Given our propensity for sunny weather and working as little as possible, it’s surprising it took so long for the craft beer scene to get to South Florida.
Because, really, what better place is there to sit outside, enjoy the sunshine, and sip on more craft beers than you probably should on a Tuesday at noon?
But just as craft beer scene was hitting its stride, an annoying little pandemic shut taprooms across the city. Resourceful as craft beer brewers are, many adapted and nearly all kept brewing.
And now that nearly all are back open with some sort of seating, it’s time to get out and see what South Florida’s best breweries were cooking while their doors were closed.
With almost-weekly live concerts, a cigar room, and a handful of 5K races, The Tank became as much of a community venue as it was a brewery in the pre-COVID era.
Still, the taproom is open and going strong with limited seating, and it’s worth a visit to try craft beers you’ve probably had in bars, fresh from the brewhouse.
Beers to try: The Freedom Tower American Amber is Tank’s ubiquitous classic, but trust us, it tastes even better at the brewery. If you’re looking to venture out, go for the Fresh Hopped Juicy IPA, brewed specially for fall.
Wedged between Progresso and Flagler villages, you’ll find this unassuming little storefront that houses some of the most unusual — and potent — craft beers in South Florida.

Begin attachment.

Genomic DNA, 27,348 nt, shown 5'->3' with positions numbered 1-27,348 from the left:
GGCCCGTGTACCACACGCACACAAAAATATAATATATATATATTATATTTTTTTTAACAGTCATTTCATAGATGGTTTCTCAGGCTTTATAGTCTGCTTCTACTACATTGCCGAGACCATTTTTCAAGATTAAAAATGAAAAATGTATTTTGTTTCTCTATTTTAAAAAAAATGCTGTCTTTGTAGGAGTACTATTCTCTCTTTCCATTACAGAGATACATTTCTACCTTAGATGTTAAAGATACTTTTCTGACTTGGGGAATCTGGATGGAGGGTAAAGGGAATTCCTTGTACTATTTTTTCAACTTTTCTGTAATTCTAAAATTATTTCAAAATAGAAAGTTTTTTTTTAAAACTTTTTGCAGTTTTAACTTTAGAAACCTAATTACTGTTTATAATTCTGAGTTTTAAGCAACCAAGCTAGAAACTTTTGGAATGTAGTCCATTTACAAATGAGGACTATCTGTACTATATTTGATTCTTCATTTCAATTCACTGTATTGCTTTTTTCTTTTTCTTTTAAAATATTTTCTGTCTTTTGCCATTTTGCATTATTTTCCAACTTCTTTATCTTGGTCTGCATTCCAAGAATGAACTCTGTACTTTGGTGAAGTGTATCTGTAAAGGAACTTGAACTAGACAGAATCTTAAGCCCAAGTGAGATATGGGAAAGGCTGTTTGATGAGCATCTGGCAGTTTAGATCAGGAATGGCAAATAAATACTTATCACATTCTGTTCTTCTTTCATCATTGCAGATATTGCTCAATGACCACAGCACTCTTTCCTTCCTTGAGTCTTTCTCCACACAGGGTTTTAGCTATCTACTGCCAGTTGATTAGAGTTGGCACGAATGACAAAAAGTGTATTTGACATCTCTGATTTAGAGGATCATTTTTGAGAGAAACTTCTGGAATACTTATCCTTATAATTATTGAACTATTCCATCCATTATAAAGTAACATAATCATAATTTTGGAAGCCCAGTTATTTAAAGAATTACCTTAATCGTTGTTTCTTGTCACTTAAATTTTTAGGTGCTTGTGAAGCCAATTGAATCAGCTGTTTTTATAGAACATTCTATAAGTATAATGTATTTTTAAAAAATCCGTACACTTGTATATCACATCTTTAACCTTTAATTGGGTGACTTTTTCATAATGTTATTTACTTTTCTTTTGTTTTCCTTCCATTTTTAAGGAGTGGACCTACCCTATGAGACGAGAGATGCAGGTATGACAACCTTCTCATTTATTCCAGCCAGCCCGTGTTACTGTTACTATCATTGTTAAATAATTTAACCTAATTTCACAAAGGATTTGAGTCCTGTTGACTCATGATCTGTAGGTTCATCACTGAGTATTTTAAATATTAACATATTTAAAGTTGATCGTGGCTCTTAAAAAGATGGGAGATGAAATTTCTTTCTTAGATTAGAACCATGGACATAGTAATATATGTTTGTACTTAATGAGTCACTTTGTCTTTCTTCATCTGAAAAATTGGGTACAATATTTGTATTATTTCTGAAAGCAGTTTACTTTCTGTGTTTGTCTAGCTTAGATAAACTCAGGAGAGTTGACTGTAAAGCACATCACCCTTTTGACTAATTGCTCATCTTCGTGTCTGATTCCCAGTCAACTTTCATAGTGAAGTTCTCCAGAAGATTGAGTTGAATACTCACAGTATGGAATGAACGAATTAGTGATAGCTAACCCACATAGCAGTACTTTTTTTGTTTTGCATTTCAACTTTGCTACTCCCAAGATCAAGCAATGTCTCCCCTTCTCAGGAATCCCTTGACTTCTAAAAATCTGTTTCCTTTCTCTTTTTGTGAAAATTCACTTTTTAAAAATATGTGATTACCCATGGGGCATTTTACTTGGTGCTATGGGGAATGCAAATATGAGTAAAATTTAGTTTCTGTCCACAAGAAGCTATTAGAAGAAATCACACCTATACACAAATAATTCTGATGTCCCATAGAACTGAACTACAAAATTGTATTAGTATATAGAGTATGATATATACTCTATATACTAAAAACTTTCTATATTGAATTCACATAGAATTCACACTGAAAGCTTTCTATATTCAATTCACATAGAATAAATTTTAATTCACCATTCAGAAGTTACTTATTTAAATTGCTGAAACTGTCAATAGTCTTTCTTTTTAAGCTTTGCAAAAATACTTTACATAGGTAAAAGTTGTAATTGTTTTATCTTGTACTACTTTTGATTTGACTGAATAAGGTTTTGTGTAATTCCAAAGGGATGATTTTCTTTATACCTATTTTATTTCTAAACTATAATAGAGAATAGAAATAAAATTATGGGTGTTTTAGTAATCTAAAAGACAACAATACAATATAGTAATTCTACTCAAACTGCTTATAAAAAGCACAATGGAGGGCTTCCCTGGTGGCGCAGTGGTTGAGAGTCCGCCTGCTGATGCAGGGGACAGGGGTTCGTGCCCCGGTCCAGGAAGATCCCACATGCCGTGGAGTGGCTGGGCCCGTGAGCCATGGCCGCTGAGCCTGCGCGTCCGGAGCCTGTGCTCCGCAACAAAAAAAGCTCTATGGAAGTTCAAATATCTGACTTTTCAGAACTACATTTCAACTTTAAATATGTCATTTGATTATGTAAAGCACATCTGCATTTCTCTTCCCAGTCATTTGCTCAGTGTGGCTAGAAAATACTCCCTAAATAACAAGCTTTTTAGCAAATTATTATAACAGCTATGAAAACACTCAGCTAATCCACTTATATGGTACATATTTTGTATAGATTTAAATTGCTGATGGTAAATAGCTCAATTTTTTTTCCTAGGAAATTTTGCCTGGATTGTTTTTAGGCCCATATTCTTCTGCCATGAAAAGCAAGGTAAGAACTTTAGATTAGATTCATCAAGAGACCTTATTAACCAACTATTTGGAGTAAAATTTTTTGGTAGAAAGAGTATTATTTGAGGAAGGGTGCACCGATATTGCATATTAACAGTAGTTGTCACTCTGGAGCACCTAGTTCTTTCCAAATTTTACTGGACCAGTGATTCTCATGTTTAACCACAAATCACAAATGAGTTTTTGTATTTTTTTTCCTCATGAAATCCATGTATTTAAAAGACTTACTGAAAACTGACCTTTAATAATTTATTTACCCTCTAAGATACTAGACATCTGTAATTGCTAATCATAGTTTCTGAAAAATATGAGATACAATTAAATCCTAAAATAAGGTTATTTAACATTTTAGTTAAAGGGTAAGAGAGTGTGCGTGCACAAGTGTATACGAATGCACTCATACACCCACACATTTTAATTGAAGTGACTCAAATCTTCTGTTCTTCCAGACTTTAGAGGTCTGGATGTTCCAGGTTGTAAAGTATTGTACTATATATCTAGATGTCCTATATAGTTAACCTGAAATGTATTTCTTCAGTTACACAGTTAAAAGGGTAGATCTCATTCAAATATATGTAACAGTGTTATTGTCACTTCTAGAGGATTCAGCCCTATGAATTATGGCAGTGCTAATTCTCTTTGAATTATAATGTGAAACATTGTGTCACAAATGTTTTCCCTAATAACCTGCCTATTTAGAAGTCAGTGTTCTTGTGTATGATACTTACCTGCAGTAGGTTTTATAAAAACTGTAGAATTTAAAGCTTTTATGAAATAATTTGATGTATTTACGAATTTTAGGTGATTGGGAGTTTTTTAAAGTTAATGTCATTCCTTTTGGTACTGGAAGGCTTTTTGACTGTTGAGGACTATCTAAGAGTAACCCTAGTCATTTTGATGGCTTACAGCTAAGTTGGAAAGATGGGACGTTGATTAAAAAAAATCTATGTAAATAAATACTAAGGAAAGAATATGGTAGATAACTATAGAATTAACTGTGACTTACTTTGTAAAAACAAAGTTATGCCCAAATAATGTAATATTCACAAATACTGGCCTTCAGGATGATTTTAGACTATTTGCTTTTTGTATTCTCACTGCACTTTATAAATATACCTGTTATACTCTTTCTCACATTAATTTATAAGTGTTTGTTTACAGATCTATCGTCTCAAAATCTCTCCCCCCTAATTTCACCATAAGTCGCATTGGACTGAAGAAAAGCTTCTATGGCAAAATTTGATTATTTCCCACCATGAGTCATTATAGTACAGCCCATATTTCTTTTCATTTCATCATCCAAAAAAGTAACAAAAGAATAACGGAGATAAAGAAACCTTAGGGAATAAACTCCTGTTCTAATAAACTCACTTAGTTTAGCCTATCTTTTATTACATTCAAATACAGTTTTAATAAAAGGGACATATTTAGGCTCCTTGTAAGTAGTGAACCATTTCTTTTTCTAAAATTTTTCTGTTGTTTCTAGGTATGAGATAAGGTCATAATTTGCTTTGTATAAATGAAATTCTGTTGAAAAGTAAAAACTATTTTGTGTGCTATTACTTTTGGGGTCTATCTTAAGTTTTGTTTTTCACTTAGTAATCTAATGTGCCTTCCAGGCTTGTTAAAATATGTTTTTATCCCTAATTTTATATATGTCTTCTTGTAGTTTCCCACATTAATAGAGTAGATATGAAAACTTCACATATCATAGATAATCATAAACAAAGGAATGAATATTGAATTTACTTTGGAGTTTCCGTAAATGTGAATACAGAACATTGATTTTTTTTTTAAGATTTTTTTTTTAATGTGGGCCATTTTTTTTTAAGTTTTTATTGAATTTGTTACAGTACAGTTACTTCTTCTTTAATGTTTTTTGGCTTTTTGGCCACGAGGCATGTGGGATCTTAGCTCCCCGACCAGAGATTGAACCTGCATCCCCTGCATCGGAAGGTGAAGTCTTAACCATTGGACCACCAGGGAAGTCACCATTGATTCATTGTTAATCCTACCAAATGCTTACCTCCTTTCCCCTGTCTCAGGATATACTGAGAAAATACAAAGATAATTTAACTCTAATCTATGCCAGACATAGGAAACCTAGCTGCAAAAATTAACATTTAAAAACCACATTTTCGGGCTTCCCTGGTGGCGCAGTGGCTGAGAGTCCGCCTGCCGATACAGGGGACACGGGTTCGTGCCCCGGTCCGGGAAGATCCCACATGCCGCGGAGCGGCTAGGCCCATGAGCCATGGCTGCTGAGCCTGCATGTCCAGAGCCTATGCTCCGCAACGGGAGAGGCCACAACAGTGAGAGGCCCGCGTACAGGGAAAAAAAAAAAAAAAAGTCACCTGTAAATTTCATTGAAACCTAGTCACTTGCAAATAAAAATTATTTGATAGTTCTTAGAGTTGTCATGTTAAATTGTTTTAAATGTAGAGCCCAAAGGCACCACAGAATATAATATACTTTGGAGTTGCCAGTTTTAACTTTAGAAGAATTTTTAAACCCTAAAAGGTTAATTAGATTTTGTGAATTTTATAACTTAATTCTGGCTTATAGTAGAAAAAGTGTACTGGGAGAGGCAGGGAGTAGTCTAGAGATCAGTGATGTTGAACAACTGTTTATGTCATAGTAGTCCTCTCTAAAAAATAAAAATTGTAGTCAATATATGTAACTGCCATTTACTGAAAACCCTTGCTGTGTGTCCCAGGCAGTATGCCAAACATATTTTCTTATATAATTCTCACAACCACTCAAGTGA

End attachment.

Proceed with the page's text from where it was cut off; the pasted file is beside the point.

The small bar area leads into a covered back patio that’s just as enjoyable on a rainy day as it is in the sunshine. It’s an ideal setting for those who find fruit beers and sours pair well with warm weather.
Beers to try: If your local airport/shopping mall Cinnabon started infusing its aromas with alcohol, it would probably smell something like the Bake Shop #4, a 14.5% ABV Imperial Stout that tastes like a cinnamon roll but hits like a tequila shot.
For something you can have more than one of, try the Purple Rain kettle sour with black currant, boysenberry, and blackberry.
This long-awaited, 30,000-square-foot warehouse in The Leah arts district is the brainchild of UM philosophy PhD student Zach Swanson, who founded it to make beer flavours he couldn’t find elsewhere.
The big windows and airy space give Hialeah a chic new social space, even though its seven-day-a-week schedule is currently running at limited capacity.
Beers to try: The Guava American Wheat Ale is a little sip of the city in a glass, a tribute to the guava-filled pastelitos that give Hialeah one of its signature-smells.
If you wanna take that fruit train further, try the brand-new Little Tart That Could, a pastry sour conditioned with blackberries and graham crackers.
Stepping into Holy Mackerel’s tasting room, you might think it’s figured out how to brew beer with hickory.
Not the case, as this ever-rotating cadre of craft beers also serves up some of the best barbecues in Broward, and is worth hitting for its brisket as much as its Belgian-style golden ale.
Beers to try: Holy Mackerel is the one-time winner of the Samuel Adams World Home Brew Contest still keeps its experimental spirit, and the beer selection here is literally never the same twice. Although their the mainstay remains the same – the Panic Attack Belgian-style golden ale.
Have you tried the craft beers of these amazing breweries in South Florida yet? Make sure you are above 21 years of age before you try your hands at these awesome brewed beers!